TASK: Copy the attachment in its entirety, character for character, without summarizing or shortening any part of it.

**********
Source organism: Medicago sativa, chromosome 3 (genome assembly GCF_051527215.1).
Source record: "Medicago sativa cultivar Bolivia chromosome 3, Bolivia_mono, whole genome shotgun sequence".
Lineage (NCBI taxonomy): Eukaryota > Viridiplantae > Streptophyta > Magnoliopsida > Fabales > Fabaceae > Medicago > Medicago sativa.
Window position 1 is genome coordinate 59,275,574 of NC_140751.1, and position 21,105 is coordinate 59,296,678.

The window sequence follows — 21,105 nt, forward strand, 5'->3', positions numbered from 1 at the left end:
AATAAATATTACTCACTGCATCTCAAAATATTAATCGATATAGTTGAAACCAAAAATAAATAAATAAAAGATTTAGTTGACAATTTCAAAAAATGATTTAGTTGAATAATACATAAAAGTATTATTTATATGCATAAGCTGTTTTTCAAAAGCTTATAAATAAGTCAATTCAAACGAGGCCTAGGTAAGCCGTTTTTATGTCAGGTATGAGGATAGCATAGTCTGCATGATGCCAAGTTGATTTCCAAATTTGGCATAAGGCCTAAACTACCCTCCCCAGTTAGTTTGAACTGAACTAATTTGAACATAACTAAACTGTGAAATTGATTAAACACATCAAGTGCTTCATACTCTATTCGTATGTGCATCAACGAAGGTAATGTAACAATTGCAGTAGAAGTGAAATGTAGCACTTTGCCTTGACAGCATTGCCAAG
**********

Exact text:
Source organism: Medicago sativa, chromosome 3 (genome assembly GCF_051527215.1).
Source record: "Medicago sativa cultivar Bolivia chromosome 3, Bolivia_mono, whole genome shotgun sequence".
Lineage (NCBI taxonomy): Eukaryota > Viridiplantae > Streptophyta > Magnoliopsida > Fabales > Fabaceae > Medicago > Medicago sativa.
Window position 1 is genome coordinate 59,275,574 of NC_140751.1, and position 21,105 is coordinate 59,296,678.

The window sequence follows — 21,105 nt, forward strand, 5'->3', positions numbered from 1 at the left end:
AATAAATATTACTCACTGCATCTCAAAATATTAATCGATATAGTTGAAACCAAAAATAAATAAATAAAAGATTTAGTTGACAATTTCAAAAAATGATTTAGTTGAATAATACATAAAAGTATTATTTATATGCATAAGCTGTTTTTCAAAAGCTTATAAATAAGTCAATTCAAACGAGGCCTAGGTAAGCCGTTTTTATGTCAGGTATGAGGATAGCATAGTCTGCATGATGCCAAGTTGATTTCCAAATTTGGCATAAGGCCTAAACTACCCTCCCCAGTTAGTTTGAACTGAACTAATTTGAACATAACTAAACTGTGAAATTGATTAAACACATCAAGTGCTTCATACTCTATTCGTATGTGCATCAACGAAGGTAATGTAACAATTGCAGTAGAAGTGAAATGTAGCACTTTGCCTTGACAGCATTGCCAAG